Parvovirus (CPV) is a highly contagious disease. There are a number of different strains and it is a common infection in the United States. It affects the intestinal tract of the dog.
Parvovirus is spread through contact with feces of an infected animal and can survive on many items in the home including dog dishes, other dog equipment, clothing and hands of people handling infected dogs. It can be transmitted to the environment through the dog’s hair and feet or any other objects that are contaminated. Any objects that you may think are contaminated should be washed with detergent and then a solution of 1/2 cup of bleach to a gallon of water.
Parvovirus is resistant to heat, cold, humidity and drying and can survive for long periods of time.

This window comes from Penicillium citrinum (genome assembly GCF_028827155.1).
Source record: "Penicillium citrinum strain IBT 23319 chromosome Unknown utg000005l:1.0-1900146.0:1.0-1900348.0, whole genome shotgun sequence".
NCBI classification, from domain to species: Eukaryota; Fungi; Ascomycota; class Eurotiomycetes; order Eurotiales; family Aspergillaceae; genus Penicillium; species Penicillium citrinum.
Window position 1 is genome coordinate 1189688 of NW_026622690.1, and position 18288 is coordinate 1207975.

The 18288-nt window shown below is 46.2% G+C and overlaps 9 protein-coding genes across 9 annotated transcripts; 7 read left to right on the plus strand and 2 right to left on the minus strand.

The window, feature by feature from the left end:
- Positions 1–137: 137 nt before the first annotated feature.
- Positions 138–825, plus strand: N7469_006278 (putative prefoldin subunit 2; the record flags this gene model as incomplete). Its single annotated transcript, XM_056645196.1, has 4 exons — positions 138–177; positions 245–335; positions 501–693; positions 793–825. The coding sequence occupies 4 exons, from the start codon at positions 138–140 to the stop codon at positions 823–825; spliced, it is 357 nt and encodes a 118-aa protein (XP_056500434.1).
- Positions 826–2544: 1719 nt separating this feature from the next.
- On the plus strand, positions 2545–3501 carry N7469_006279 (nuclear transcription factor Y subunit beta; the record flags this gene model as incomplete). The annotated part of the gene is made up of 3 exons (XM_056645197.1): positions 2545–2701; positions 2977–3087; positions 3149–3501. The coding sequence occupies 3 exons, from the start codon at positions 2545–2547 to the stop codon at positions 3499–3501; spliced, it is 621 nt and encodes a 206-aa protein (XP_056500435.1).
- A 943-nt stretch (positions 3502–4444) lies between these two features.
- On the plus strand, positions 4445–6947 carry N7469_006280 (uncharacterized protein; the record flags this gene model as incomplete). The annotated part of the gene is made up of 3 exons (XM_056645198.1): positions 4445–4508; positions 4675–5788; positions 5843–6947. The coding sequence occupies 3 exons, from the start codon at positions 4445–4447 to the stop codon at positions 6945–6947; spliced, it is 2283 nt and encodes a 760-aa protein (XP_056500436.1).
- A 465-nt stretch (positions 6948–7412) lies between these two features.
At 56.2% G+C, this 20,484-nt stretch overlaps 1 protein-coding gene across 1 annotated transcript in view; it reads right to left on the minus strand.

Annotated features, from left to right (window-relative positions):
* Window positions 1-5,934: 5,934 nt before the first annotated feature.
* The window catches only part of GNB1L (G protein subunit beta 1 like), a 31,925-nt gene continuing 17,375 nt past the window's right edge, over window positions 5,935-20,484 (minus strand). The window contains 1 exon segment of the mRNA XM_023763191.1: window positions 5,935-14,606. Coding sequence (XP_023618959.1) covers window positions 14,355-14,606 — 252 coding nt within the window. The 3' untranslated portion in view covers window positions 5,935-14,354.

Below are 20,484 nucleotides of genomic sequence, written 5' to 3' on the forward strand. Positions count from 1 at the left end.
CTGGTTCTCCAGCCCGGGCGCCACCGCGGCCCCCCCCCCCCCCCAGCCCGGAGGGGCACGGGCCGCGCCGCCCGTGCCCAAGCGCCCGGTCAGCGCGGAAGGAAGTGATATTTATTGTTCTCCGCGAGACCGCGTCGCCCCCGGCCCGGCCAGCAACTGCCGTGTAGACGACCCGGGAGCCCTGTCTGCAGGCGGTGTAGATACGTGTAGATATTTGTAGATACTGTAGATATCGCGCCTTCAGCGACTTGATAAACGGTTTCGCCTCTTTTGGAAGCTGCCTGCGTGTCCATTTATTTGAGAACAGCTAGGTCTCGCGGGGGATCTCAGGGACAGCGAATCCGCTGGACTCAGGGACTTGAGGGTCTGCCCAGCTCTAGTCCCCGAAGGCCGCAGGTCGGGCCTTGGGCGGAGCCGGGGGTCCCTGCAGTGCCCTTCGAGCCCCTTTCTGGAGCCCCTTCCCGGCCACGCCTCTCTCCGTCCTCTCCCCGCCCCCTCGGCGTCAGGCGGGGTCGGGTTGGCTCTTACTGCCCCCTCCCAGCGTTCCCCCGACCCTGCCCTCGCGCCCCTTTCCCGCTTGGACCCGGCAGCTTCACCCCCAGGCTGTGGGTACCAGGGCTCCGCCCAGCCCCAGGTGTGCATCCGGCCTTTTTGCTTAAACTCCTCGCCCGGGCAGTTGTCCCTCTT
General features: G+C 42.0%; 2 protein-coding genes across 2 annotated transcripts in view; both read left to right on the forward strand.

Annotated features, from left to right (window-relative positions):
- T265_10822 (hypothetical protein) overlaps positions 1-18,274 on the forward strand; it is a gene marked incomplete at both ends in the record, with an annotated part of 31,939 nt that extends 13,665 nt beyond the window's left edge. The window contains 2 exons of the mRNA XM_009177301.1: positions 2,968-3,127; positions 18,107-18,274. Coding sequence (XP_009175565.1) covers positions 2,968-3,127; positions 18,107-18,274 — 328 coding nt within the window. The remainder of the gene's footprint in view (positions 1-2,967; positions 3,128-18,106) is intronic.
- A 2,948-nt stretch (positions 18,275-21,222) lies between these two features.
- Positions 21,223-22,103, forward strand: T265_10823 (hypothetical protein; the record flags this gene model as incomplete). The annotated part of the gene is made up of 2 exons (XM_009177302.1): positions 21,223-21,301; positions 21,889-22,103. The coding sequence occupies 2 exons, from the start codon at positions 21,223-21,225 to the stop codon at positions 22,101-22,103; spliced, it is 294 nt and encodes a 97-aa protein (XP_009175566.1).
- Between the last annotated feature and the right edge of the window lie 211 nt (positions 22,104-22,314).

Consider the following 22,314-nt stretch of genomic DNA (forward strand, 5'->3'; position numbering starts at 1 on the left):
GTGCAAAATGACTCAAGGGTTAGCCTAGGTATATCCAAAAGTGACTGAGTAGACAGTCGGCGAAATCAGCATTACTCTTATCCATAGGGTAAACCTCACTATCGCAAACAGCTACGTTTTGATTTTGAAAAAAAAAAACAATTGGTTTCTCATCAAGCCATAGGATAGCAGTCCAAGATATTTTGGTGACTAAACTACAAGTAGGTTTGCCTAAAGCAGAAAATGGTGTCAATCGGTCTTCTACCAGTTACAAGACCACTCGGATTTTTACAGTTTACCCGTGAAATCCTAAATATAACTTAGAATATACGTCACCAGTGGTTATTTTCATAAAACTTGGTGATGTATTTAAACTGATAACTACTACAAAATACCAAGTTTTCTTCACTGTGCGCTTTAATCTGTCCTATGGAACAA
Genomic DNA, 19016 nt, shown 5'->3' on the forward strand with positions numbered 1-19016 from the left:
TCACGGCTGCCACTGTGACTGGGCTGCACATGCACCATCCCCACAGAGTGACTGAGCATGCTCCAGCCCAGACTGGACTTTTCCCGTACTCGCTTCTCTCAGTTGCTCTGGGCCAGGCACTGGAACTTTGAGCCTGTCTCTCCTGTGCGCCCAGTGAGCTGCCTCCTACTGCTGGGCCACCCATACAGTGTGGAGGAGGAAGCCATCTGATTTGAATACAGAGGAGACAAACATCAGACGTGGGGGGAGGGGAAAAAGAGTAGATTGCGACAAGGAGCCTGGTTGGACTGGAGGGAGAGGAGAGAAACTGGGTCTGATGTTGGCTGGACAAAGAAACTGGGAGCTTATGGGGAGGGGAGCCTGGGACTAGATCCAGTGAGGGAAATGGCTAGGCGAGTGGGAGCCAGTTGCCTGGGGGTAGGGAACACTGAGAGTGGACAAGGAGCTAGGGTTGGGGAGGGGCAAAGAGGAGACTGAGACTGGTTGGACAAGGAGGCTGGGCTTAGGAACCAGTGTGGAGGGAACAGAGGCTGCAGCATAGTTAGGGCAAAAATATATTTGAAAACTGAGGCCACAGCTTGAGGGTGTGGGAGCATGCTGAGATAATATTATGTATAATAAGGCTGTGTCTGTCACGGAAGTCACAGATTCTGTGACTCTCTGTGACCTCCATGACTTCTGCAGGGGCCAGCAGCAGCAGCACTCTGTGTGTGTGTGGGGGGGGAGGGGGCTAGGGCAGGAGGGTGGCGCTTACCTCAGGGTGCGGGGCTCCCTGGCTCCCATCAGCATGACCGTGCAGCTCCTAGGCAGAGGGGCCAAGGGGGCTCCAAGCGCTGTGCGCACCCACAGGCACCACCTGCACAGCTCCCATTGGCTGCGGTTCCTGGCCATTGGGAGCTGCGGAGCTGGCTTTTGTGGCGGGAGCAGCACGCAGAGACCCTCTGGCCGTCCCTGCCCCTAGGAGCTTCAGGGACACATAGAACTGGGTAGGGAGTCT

Signs are loss of appetite, lethargy, abdominal pain, bloating, severe diarrhea that is sometimes bloody, vomiting. Death can occur within 48-72 hours following the initial appearance of symptoms.
Once symptoms appear, the disease progresses quickly. If you suspect your dog has parvo, there is a simple test involving bringing a sample of your dog’s feces to the vet for diagnosis. An additional test can be done to determine how severe the infection is.
Treatment is for the symptoms and can include administering fluids and antibiotics. Depending on the severity, nutrients and fluids may be given intravenously. Early treatment can be successful but vaccination is the best prevention.
You can help prevent parvo infection by vaccinating your dog. Vaccination is given in 2 doses at 8 weeks and then 12 weeks. The vaccines for parvo are safe and protect your dog against most strains of the disease. There is a new strain that is difficult to detect and vaccines may not be as effective against it. in since most owners wisely vaccinate their dogs.